On June 5-9 2017, I participated in the AIAA Aviation 2017 Forum, which is really amazing. Thousands of scholars/scientists/engineers from all over the world came together to Denver, CO to present their research and also share their opinions. The topics cover every aspects of the aviation science and technology. The most exciting and open-minded topic is to foresee the future of CFD and how to achieve it. In university, I always think that the CFD is already in somewhat mature status, we just need to invent some new parts to replace with the corresponding old parts in the entire CFD ‘building’. However, after I read the paper by P.R.Spalart and V.Venkarakrishnan , I become more objective and calm. It says “We perceive a danger of overconfidence and under-competence in CFD” and “We believe the community must find a balance between enthusiasm and rigor”. I realize that there are still tons of obstacles in front of us to overcome. The role of CFD in service is still very limited.
In fact the original prediction is from the CFD vision 2030 . It points out this attracting roadmap of CFD
I will merge the ideas from some related papers and presentations below:
- Investment has been declined much in the last decade
- Safety is the most important factor, so the penetration of CFD is gradual
- The initial cost of CFD can be lower than the wind-tunnel test, but if hundreds of conditions are needed to be measured, the cost comparison switches
- HPC hardware has rapid progress (parallelism and heterogeneous architectures, multiple processors/accelerators).
- Some other novel technologies are emerging, line quantum computing, superconducting logic, low-power memory, massively parallel molecular computing, on-chip optics, 3D memory and so on. On 2030, we may get 30 exaFLOPS on the top supercomputers. However, we have the following impediments:
- Power consumption
- To facilitate CFD development, we need higher level of software extraction in terms of OS, compiler, I/O lib and so on
- Call for advanced programming environments, which need proper level of abstraction. The most often headache for me is to handle the libraries compatibility when compiling my code on different supercomputers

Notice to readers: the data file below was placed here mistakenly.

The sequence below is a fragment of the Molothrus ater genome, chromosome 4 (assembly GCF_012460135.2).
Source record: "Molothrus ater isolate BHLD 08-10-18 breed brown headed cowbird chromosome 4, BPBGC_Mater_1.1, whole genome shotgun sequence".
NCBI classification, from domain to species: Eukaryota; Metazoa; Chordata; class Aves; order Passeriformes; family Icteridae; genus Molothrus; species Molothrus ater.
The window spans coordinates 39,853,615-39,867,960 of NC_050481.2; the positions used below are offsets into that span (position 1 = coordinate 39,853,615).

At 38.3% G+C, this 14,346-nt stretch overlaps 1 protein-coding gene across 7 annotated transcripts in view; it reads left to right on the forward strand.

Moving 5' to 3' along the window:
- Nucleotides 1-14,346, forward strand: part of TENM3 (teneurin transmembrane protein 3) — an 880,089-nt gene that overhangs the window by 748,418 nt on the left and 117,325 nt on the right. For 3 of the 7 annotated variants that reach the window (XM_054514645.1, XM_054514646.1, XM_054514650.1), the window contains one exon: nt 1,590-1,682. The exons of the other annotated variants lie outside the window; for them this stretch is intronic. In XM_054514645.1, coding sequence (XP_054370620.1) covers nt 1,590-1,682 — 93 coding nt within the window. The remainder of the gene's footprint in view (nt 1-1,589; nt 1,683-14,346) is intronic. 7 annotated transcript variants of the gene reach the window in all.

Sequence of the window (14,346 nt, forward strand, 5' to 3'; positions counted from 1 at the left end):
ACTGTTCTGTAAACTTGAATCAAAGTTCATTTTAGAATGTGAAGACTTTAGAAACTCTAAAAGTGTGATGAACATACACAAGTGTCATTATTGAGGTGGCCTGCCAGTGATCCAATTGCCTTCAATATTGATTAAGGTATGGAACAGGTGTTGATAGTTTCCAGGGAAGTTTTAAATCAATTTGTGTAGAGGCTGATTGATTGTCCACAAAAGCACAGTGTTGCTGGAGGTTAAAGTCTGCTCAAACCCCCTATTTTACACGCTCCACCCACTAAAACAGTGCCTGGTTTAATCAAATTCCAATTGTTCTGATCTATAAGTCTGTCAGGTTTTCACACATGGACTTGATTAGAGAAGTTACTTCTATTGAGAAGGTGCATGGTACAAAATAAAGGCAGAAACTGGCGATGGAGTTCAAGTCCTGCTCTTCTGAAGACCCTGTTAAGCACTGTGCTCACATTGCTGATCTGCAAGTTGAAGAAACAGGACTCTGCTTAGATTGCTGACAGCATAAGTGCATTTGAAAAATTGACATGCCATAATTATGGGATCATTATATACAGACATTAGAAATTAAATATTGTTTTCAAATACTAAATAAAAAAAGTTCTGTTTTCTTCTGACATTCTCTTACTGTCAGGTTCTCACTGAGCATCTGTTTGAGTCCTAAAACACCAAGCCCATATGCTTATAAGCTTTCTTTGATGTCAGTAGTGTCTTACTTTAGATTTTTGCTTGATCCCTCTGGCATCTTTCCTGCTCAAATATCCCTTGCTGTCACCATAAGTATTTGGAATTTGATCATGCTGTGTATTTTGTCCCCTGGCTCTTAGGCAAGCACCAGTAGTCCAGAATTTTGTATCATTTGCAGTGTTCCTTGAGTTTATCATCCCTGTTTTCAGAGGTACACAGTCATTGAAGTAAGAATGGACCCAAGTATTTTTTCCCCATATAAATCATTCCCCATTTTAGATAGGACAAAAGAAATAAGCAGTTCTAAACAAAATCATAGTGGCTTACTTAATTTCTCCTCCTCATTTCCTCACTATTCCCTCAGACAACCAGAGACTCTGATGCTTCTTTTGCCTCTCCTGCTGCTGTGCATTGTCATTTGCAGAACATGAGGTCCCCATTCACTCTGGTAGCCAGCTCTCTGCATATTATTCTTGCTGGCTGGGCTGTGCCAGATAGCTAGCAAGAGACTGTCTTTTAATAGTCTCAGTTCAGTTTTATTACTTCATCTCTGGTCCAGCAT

- Robust CFD code scalability. I think the high order CFD methods have big advantage on this issue because of its compactness.
- Lack of scalable CFD pre- and post-processing methods. On the frontend, we need geometry representation and mesh generation. On the backend, we need visualization, database generation and general knowledge extraction
- Lack of access to HPC resources in development level.
- Before 2012, the rate of growth of computing capability is of the order of a factor of 3.8 every two years. However, after 2012, it is only a factor of 1.8 every two years, which has 57% dropdown. In post-Moore’s law era, the “free” progress is over-estimated
- RANS is not enough to accurately and reliably predict turbulent flows with separation. The pre-separation physics is still provided by RANS models, which has been stagnant for 20 years.
- LES is impractical in the foreseeable future.
- Hybrid RANS-LES and wall-modelled LES are the best promising. The LES for predicting complex turbulent-separated flows and the RANS region will be minimized for efficiency
- Accuracy and convergence issues of the models
- Converged solution? There are no consistent measurements for measuring convergence. The uniform refinement is far from satisfactory when doing grid convergence study.
- Even converged, There are multiple solutions, so which one reflects reality?
- The real-world experiments’ data have not been conveniently and effectively exploited to improve turbulence study
- other physical model: transition, combustion, renormalization group theory, systematic upscaling….
- Lack of explicit collaboration among turbulence researchers all over the world. I think more and more common interfaces should be setup to make the communication and collaboration more natural. Education should play a role into this part.
- The treatment of turbulence will not be a solved problem in the 21st century. However, TILDA thinks this conclusion is based on classic 2nd order schemes, we have many other novel techniques: High order methods, GPU, multilevel, multiscale, IMEX…
- Mesh generation and grid adaptivity are still the bottleneck in CFD workflow and very little investment
- Even the geometry representation is not good enough for CFD